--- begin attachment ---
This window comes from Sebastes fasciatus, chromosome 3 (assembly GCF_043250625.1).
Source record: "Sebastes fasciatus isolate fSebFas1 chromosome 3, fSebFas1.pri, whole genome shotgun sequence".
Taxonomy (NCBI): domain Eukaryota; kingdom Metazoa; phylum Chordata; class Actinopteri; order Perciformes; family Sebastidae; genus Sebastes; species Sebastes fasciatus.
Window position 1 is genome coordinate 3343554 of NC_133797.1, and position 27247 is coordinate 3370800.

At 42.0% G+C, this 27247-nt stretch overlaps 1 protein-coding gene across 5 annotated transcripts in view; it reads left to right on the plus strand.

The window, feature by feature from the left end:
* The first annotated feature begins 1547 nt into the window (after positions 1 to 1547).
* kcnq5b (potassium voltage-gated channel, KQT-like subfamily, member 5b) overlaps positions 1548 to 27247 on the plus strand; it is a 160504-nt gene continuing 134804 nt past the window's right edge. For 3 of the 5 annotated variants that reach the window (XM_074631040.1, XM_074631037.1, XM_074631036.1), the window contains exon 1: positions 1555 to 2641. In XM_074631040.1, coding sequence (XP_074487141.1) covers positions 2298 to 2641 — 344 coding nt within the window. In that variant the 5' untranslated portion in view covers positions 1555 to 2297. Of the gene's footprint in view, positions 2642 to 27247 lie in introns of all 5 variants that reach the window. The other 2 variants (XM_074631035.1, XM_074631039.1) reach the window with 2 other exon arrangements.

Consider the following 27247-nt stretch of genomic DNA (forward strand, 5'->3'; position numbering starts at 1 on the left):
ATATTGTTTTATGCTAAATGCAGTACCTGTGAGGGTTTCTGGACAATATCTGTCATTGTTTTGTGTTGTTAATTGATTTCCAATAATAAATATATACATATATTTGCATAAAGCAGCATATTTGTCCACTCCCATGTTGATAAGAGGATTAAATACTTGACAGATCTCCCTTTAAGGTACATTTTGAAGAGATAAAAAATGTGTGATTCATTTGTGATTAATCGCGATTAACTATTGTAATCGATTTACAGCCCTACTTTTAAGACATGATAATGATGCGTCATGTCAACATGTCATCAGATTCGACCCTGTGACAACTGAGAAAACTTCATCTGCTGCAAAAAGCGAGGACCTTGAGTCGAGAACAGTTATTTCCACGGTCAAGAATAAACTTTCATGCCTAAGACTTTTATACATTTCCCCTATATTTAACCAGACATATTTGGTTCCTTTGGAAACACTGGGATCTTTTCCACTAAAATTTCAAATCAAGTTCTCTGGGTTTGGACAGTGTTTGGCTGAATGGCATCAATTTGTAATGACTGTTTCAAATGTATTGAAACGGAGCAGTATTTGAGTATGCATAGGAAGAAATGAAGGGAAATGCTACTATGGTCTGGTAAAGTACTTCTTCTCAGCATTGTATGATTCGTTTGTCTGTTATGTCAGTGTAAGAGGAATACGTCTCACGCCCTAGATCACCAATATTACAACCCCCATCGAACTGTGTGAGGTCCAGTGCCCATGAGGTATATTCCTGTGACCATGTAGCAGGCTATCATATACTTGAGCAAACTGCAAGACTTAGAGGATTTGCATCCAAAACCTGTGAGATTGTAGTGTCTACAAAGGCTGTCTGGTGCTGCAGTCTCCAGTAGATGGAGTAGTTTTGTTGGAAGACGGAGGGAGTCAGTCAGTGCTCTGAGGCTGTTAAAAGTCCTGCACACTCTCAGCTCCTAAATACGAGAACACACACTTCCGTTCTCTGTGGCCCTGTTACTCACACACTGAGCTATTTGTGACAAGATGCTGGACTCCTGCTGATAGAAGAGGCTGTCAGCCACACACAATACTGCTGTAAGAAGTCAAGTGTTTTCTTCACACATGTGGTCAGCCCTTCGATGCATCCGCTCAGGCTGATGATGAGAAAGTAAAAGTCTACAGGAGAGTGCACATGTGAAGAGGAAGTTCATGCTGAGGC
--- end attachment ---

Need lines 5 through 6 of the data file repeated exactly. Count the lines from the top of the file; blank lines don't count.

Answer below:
At 42.0% G+C, this 27247-nt stretch overlaps 1 protein-coding gene across 5 annotated transcripts in view; it reads left to right on the plus strand.

The window, feature by feature from the left end: